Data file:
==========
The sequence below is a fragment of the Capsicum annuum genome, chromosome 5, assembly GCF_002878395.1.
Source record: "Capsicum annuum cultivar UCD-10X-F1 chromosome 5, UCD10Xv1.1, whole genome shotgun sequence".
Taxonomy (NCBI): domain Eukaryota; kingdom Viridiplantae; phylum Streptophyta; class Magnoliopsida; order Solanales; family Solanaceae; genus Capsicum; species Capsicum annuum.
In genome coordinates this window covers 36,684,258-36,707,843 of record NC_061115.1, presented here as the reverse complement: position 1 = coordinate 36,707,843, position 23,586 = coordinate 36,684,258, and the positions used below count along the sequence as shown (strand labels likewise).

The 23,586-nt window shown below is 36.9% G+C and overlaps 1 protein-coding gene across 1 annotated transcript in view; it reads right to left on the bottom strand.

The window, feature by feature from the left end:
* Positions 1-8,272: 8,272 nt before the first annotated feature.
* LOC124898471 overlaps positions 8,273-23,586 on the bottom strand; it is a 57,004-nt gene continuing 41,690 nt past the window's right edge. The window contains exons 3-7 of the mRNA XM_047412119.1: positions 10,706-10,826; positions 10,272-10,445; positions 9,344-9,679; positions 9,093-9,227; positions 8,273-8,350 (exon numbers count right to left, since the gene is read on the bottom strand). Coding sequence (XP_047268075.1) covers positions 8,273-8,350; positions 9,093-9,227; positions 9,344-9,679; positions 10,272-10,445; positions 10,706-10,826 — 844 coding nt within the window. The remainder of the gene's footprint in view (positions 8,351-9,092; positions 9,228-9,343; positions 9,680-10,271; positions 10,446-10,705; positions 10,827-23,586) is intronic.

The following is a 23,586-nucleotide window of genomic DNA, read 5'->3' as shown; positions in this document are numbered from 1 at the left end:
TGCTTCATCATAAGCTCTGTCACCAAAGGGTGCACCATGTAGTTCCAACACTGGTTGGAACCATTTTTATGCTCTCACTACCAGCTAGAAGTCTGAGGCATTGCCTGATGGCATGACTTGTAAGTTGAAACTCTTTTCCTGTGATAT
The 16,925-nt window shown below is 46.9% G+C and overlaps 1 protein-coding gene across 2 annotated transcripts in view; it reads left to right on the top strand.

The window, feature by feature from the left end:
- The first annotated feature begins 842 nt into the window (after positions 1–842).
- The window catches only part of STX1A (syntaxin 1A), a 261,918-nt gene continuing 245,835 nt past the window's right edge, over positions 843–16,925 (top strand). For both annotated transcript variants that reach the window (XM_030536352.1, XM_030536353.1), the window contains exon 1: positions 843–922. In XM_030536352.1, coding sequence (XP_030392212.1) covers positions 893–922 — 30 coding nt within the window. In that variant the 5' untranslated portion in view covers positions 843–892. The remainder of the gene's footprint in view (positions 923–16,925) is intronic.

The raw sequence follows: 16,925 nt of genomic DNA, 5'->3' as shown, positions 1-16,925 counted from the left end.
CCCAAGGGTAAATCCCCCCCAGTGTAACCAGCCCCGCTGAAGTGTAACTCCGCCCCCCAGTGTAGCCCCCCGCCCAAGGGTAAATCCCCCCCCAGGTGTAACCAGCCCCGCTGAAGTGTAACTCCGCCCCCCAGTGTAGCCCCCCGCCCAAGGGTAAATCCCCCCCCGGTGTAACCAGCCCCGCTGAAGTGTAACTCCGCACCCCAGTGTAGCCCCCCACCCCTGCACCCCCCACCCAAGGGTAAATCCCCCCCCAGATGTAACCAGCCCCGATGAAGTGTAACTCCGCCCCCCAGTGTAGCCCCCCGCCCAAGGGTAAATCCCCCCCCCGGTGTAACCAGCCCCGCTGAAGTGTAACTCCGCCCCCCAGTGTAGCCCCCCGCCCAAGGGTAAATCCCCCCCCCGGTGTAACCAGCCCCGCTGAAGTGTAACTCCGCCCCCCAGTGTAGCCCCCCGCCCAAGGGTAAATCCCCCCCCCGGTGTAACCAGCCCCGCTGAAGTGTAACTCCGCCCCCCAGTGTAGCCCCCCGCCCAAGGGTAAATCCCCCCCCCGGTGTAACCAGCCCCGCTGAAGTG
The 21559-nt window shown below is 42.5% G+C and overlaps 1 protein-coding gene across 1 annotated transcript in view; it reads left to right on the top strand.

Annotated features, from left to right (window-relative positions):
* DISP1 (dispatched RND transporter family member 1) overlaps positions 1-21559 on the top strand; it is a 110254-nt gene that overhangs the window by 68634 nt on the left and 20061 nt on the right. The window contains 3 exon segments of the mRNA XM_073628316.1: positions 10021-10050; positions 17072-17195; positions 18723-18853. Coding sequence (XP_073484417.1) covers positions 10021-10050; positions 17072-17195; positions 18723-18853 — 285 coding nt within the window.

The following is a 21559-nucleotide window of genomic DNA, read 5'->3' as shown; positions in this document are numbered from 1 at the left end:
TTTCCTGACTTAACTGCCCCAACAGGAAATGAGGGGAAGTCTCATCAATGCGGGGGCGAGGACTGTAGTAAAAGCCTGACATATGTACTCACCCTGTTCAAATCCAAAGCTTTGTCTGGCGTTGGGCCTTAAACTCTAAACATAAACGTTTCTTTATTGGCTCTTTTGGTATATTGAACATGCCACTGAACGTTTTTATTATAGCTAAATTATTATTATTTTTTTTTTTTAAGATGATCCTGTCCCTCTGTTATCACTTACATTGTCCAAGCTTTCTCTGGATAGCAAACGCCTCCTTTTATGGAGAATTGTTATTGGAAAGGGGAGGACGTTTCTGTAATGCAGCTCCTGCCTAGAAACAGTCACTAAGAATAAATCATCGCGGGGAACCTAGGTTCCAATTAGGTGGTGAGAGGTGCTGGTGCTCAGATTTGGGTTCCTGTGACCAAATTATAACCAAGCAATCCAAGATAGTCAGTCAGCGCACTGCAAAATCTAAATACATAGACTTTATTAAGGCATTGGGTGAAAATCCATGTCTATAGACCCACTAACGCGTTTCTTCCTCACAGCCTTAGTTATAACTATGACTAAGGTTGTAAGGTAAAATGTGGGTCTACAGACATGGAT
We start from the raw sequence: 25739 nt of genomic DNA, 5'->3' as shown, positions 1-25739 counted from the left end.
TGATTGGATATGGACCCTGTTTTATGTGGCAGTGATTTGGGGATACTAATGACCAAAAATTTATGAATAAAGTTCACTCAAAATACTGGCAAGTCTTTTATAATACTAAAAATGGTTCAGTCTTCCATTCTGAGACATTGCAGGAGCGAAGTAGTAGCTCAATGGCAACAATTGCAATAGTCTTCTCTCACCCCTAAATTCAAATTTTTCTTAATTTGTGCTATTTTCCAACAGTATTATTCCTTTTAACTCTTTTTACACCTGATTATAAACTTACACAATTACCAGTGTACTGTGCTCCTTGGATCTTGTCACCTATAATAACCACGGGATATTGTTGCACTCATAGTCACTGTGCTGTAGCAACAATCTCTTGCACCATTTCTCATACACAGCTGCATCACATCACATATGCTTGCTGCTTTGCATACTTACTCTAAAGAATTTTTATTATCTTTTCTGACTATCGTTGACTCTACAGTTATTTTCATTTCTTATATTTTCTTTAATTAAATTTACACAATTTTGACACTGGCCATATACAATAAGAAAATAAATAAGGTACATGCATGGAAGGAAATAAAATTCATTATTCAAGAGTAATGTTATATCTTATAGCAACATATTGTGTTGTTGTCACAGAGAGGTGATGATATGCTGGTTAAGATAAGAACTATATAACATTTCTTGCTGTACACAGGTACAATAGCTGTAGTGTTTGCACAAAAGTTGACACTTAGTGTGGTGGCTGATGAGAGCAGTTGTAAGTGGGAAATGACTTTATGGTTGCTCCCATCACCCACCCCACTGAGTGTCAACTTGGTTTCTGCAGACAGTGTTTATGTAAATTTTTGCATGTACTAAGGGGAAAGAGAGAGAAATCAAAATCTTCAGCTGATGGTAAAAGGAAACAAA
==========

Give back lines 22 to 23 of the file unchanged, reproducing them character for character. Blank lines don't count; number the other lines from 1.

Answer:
We start from the raw sequence: 25739 nt of genomic DNA, 5'->3' as shown, positions 1-25739 counted from the left end.
TGATTGGATATGGACCCTGTTTTATGTGGCAGTGATTTGGGGATACTAATGACCAAAAATTTATGAATAAAGTTCACTCAAAATACTGGCAAGTCTTTTATAATACTAAAAATGGTTCAGTCTTCCATTCTGAGACATTGCAGGAGCGAAGTAGTAGCTCAATGGCAACAATTGCAATAGTCTTCTCTCACCCCTAAATTCAAATTTTTCTTAATTTGTGCTATTTTCCAACAGTATTATTCCTTTTAACTCTTTTTACACCTGATTATAAACTTACACAATTACCAGTGTACTGTGCTCCTTGGATCTTGTCACCTATAATAACCACGGGATATTGTTGCACTCATAGTCACTGTGCTGTAGCAACAATCTCTTGCACCATTTCTCATACACAGCTGCATCACATCACATATGCTTGCTGCTTTGCATACTTACTCTAAAGAATTTTTATTATCTTTTCTGACTATCGTTGACTCTACAGTTATTTTCATTTCTTATATTTTCTTTAATTAAATTTACACAATTTTGACACTGGCCATATACAATAAGAAAATAAATAAGGTACATGCATGGAAGGAAATAAAATTCATTATTCAAGAGTAATGTTATATCTTATAGCAACATATTGTGTTGTTGTCACAGAGAGGTGATGATATGCTGGTTAAGATAAGAACTATATAACATTTCTTGCTGTACACAGGTACAATAGCTGTAGTGTTTGCACAAAAGTTGACACTTAGTGTGGTGGCTGATGAGAGCAGTTGTAAGTGGGAAATGACTTTATGGTTGCTCCCATCACCCACCCCACTGAGTGTCAACTTGGTTTCTGCAGACAGTGTTTATGTAAATTTTTGCATGTACTAAGGGGAAAGAGAGAGAAATCAAAATCTTCAGCTGATGGTAAAAGGAAACAAA